WW2 bomb is blown up by MOD off Eastbourne coast


A 500lb British bomb was blown up off the coast of Eastbourne yesterday (Thursday) after fisherman discovered it in their nets.

The bomb, said to be in pristine condition, was pulled to the surface in nets by the Joanna C, a scallop trawler from Shoreham, as it moved along the coast off Beachy Head.

Members of the Royal Navy Bomb Disposal were called from Portsmouth to deal with the device which was dropped to the bottom of the seabed and detonated remotely.

The drama unfolded shortly after 8am when the skipper of the Joanna C told coastguards that on raising his nets from the seabed off the coast of Beachy Head, he had found the bomb.

He and his two crew members were escorted towards Sovereign Harbour Eastbourne’s all-weather lifeboat The Diamond Jubilee.

Within an hour the Royal Navy Bomb Disposal Unit was scrambled from Portsmouth to Eastbourne and four experts were taken out on the lifeboat towards the Joanna C.

The bomb disposal unit then used their own inflatable to head over to the Joanna C while the lifeboat anchored up half a mile away.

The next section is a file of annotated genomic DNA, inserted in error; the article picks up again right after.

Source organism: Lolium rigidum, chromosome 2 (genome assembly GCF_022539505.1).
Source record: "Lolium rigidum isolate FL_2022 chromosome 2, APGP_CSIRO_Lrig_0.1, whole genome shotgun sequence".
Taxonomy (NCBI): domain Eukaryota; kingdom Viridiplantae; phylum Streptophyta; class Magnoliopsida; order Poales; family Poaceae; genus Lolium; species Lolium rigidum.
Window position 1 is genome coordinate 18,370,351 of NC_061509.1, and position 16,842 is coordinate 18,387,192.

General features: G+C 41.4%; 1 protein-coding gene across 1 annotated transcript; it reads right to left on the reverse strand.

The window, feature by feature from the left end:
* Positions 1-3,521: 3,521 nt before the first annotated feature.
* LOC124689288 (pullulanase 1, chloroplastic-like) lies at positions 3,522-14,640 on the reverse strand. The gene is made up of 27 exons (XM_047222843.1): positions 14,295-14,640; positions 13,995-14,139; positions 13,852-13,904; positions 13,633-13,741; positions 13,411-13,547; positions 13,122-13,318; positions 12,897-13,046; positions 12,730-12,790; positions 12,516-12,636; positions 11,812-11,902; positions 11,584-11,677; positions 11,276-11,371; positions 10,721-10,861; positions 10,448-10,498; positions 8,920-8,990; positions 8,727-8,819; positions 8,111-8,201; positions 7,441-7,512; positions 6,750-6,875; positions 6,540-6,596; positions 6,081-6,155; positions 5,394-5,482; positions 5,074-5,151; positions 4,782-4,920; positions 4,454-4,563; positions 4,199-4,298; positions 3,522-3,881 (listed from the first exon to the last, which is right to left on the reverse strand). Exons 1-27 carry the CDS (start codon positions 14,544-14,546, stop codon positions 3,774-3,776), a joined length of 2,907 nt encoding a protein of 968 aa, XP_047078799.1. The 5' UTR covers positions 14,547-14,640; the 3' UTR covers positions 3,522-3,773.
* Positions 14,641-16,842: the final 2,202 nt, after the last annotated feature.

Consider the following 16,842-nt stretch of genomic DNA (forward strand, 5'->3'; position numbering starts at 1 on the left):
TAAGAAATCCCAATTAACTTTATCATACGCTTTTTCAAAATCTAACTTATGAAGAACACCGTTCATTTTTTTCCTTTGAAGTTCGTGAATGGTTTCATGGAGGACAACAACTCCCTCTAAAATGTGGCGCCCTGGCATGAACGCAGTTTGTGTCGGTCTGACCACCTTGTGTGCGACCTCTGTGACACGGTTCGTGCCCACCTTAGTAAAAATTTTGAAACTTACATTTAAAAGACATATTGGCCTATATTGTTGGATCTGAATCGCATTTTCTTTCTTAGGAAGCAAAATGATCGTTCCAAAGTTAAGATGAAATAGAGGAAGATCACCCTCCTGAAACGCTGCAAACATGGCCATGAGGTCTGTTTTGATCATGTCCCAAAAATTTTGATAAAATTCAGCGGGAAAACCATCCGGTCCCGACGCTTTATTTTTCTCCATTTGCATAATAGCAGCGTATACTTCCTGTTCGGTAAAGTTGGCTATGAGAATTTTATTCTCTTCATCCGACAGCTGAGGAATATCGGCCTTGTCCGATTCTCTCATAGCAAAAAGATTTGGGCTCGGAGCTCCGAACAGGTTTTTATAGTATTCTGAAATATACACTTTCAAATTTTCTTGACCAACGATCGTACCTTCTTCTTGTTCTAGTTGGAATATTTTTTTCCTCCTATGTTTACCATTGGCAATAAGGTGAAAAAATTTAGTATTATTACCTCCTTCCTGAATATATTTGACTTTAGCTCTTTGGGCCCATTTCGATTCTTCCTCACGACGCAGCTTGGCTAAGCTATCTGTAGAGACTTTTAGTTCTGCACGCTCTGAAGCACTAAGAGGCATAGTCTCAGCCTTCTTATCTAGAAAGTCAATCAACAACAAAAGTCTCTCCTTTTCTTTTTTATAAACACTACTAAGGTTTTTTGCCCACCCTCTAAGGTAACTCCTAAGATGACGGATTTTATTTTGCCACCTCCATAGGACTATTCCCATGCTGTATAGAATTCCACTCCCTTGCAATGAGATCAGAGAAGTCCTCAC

The skipper and his crew were moved to safety aboard the lifeboat while four soldiers from the unit went on to the fishing vessel, manoeuvred the unexploded bomb over the side, waited until it hit the sea bed and then detonated it in a controlled explosion.

A no go zone was created around the area banning other ships fron entering the waters.

An RNLI spokesperson said, “The boat’s skipper is an experienced fisherman and remained calm throughout the whole incident. The bomb was an unexploded British bomb probably dropped by plane returning to Britain in the Second World War. It was said to be in pristine condition and obviously still had its detonator.”

Thursday was a busy day for the lifeboat crews in Eastbourne.

Volunteers were first called out at 6am after a collision between two fishing vessels off the coast.

The Zuiderkruis, a Dutch fishing boat, and Mere du Christ, a French fishing vessel, were involved in what the authorities said was a “gentle collision” 17 miles south east of Eastbourne.

Shortly after the lifeboat launched again after both French and English coastguard authorities lost radio contact with a Dutch vessel off the coast.

That was safely located and minutes after returning to the harbour the lifeboat was sent to assess the situation with the Joanna C which was off the coast of Beachy Head at the time.